March 30, 2016
Years published: 1993, 1997, 2004, 2010, 2013, 2016
NORD gratefully acknowledges Sarwat Salim, MD, FACS, Professor of Ophthalmology, Chief, Glaucoma Service, Medical College of Wisconsin, for assistance in the preparation of this report.
Chandler’s syndrome (CS) is a rare eye disorder in which the endothelium, the single layer of cells lining the interior of the cornea, proliferates causing corneal edema, distortion of the iris, and unusually high pressure in the eye (glaucoma). CS is one of three syndromes affecting the eyes (progressive iris atrophy and Cogan-Reese syndrome are the other two) that make up the iridocorneal endothelial syndrome (ICE syndrome). The spectrum is an acquired, unilateral disorder, which typically occurs in early to middle adulthood and predominantly affects women. Chandler’s syndrome is the most commonly encountered clinical variant of this spectrum.
Most often the condition affects one eye only, but the fellow eye often has subclinical involvement. The combination of high pressure within the eye (glaucoma) and corneal edema can result in reduced vision, frequently requiring surgical intervention with variable success rates.
Chandler’s syndrome is characterized by proliferation of the cells lining the cornea, swelling of the cornea with distortion of the iris and glaucoma (optic nerve damage from high pressure) within the eye.
The pupil of the eye appears to be out of place, i.e. located in an out-of-the-ordinary position and distorted in shape and size (corectopia). In Chandler’s syndrome, whatever iris atrophy occurs is mild when compared to that associated with progressive iris atrophy and Cogan-Reese syndrome. Typically, the corneal endothelium presents as a hammered, silver surface on the back of the cornea. Because iris alternations may be minimal in the early stage of the disease, CS is often not recognized initially by the clinicians.
The disorder may cause blurred vision, pain in the eye with eventual loss of vision. Usually only one eye is affected; however, the other eye may, very rarely, be clinically involved.
The single layer of cells lining the inside of the surface of the cornea is known as the endothelium. One of the roles played by the endothelium is to pump aqueous humor (fluid inside the eye) from the cornea. If the behavior of the endothelium is interrupted (as in Chandler’s syndrome), the pumping action fails, and fluid accumulates in the cornea (corneal edema) resulting in blurred vision. In addition, the abnormal endothelial cells can migrate as a membrane over adjacent structures, including the iris and the trabecular meshwork (the drainage canal of the eye). Contraction of this membrane leads to associated iris changes (corectopia) and iridotrabecular synechiae causing obstruction of aqueous outflow in the trabecular meshwork resulting in secondary glaucoma.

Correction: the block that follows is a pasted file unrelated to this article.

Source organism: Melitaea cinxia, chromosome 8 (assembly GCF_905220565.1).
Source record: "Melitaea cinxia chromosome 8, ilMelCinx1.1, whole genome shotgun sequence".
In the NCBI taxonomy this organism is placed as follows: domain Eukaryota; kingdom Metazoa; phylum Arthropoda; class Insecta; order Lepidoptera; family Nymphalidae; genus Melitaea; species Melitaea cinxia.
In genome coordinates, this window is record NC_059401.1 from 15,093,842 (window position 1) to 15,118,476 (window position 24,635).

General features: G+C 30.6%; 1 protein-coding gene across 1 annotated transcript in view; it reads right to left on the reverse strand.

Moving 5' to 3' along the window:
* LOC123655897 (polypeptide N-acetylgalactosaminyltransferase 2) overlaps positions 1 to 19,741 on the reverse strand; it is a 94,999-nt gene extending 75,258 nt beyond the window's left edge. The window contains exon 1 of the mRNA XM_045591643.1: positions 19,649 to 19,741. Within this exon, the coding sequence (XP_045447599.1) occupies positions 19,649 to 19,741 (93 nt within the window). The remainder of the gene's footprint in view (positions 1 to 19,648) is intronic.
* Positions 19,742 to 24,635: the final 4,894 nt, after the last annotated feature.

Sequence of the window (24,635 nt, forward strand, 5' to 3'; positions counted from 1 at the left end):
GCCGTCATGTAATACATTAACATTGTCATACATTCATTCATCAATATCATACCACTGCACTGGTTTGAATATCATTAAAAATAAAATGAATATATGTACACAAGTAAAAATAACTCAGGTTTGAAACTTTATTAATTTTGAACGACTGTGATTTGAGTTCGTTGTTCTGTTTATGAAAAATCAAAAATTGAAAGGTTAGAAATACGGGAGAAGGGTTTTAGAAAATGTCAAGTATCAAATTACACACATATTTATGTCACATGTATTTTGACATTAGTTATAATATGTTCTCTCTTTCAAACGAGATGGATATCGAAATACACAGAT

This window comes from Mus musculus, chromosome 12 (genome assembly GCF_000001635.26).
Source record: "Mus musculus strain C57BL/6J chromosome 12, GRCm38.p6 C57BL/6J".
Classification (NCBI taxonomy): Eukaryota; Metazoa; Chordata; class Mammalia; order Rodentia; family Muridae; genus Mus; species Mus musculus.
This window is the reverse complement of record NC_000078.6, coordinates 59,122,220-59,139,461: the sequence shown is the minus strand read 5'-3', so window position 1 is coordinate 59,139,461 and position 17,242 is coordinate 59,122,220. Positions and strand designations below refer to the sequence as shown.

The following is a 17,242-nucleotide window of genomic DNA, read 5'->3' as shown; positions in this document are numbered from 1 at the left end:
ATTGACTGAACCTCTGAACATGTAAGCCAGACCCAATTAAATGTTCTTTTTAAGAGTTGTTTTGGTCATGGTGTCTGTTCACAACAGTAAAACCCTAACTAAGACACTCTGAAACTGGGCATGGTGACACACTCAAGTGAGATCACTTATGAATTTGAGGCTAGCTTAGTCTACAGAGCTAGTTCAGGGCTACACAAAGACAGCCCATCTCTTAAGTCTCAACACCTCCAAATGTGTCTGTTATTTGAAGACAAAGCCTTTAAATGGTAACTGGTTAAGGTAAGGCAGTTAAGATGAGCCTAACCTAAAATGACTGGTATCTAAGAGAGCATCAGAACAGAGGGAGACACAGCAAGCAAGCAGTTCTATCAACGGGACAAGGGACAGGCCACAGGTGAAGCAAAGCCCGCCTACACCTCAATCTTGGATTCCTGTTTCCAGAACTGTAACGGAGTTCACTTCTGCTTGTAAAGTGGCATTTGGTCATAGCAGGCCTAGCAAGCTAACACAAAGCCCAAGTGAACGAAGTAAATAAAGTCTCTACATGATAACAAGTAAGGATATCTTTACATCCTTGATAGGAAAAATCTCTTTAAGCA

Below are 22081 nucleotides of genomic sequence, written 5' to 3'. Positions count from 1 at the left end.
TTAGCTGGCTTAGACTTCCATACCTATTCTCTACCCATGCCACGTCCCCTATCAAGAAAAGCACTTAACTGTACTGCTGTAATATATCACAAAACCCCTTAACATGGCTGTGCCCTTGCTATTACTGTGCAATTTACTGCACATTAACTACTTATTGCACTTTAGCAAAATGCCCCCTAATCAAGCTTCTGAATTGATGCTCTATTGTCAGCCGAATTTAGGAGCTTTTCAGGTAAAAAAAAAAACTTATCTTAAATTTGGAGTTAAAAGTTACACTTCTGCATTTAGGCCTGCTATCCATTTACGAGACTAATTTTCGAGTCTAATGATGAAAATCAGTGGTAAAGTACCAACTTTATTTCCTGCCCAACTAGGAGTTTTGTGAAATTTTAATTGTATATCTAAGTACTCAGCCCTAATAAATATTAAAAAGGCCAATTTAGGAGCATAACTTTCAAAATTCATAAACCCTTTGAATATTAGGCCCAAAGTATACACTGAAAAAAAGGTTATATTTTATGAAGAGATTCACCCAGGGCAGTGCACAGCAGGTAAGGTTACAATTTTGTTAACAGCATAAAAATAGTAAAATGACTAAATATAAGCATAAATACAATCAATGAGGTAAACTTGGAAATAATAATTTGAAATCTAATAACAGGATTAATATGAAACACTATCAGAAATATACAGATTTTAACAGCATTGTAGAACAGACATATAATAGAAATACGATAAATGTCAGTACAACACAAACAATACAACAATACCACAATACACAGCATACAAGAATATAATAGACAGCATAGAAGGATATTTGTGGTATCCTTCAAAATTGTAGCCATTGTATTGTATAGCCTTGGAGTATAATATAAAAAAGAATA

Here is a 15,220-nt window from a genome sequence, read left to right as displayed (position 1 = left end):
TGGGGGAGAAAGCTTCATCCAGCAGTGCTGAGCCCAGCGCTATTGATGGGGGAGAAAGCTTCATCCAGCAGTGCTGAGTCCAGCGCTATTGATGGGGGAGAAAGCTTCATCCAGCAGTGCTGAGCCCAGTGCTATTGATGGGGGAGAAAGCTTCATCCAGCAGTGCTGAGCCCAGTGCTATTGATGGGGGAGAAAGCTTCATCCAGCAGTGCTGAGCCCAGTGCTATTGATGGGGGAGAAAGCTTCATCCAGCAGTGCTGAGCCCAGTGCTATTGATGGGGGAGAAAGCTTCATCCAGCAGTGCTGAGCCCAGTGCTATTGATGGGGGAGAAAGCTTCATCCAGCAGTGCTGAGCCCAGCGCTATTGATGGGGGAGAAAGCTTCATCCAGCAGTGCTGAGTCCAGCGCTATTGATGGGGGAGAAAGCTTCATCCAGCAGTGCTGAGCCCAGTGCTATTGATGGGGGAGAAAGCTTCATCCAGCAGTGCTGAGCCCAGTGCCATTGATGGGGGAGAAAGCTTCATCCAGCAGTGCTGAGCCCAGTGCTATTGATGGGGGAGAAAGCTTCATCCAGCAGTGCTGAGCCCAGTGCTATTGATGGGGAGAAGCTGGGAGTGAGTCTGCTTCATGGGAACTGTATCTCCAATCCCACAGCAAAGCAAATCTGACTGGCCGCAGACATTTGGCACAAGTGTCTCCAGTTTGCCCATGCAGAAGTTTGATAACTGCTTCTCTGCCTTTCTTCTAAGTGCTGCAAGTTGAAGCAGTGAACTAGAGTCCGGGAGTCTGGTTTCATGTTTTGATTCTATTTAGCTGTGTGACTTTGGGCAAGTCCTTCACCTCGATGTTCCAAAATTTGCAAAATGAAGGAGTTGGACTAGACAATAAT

The exact cause of Chandler’s syndrome is not known. Some researchers suspect that inflammation or chronic viral infection may be the cause of the disease. Herpes simplex virus DNA has been demonstrated with polymerase chain reaction in corneal specimens obtained from patients with ICE syndrome.
Chandler’s syndrome is a very rare disorder that affects females more often than it does males. The disorder usually appears during young adult to middle aged years. However, its occurrence in a child and a teenager has been reported. ICE syndrome has been described in different ethnic groups, although the prevalence of the 3 clinical variants may vary among ethnicities.
Treatment of Chandler’s syndrome usually involves the use of drops in the eyes to control the glaucoma and swelling (edema). Mild cases or corneal edema are often managed with soft contact lenses and hypertonic saline solutions. In advanced cases penetrating or endothelial keratoplasty may be required, although the failure rate is high with need for repeat corneal grafts. In some individuals, the corneal edema may be improved with reduction in intraocular pressure. Medical therapy for glaucoma is usually initiated with aqueous suppressants, including beta blockers, alpha-2 agonists and carbonic anhydrase inhibitors. Prostaglandin analogues may be helpful in some cases. Surgical intervention for glaucoma is eventually required in a high percentage of patients with ICE syndrome. The most commonly performed procedure is trabeculectomy, with variable success rates. Glaucoma drainage devices have shown favorable outcomes in a small number of patients, but further studies are warranted to validate these results in a large series. Laser surgery is rarely effective.
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Devine N. ed. ICE Syndrome Chat Highlights. “ICE Syndrome” July 23, 2003. Available at: http://willsglaucoma.org/ice-syndrome-2 Accessed March 30, 2016.
Facts About The Cornea and Corneal Disease. National Eye Institute (NEI). Last Update: May 2013. Available at: http://www.nei.nih.gov/health/cornealdisease/#g Accessed March 30, 2016.
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